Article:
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And you thought this blog was dead...

Hello my friends, family, and folks of the internet. Once again, こんにちは! I am returning to Japan after two and a half years for the summer through a program called Princeton in Ishikawa. (What is Princeton in Ishikawa, or PII for short? Glad you should ask. Kindly follow this link for more information: http://www.princeton.edu/pii/index.xml ) I'll be learning an academic year of Japanese in eight weeks and hopefully making some new friends. Those of you who know me should find it no surprise that I'm trying to go back to Japan, to the extent that I'd agree to suffer school in the summer. The things I do for love of a language/food/culture/country I tell ya...

This is just a small note to remind you that this blog is ALIVEEEE. Expect more posts as soon as the action begins, so put this on your bookmarks page and be prepared to be amazed...

All the best,
Claire

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Taking a Breather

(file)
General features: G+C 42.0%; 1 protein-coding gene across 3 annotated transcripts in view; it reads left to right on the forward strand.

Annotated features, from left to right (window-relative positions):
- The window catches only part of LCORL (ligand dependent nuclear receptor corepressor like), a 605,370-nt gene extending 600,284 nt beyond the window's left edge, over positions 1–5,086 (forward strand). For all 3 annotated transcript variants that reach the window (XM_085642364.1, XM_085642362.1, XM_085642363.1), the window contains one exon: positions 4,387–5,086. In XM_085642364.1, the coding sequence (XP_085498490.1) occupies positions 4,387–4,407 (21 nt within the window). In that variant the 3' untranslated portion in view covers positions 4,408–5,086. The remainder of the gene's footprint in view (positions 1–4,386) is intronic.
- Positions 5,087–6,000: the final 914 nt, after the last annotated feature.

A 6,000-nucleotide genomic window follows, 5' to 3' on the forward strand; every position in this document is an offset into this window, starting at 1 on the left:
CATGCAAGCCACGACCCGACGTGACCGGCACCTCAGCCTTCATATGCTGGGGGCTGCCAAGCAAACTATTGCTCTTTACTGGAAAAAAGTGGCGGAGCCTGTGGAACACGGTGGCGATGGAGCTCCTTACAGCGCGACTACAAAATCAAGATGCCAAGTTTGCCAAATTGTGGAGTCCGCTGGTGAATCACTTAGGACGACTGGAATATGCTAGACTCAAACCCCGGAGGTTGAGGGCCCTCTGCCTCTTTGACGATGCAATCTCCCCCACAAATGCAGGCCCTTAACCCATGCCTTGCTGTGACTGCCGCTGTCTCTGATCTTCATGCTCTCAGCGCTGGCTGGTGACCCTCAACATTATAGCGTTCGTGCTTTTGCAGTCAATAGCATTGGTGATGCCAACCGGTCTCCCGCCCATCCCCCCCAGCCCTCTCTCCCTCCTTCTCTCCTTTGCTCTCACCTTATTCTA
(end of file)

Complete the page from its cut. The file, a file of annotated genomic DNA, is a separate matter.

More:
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That's when little hideaways like the Sato Sakura Museum and Kohmeisen come in handy.



The Sato Sakura Museum is a small museum in Nakameguro…

Short Hair, Don't Care: Model Behavior

I like to think I have a wide range of accomplishments under my belt:

Accidentally over-caffeinated myself conducting ethnographic research--check
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It's a bit of a long story.

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Final Touring Excursions

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What have I done the past few days?

Well, on Sunday my host family and I took a drive to Yamanashi prefecture (re: near Mount Fuji) to visit the Oshino Hakkai, the Eight Sacred Ponds of Oshino. According to the signage, when people used to hike up Mount Fuji for pilgrimages, they would purify themselves in the ponds before starting their journey. And having stuck my hand in an (acceptable) corner of the main pond, Wakuike, it was FREEZING. Some other ponds have specific purposes, however. One was for people who wanted a good marriage, for instance.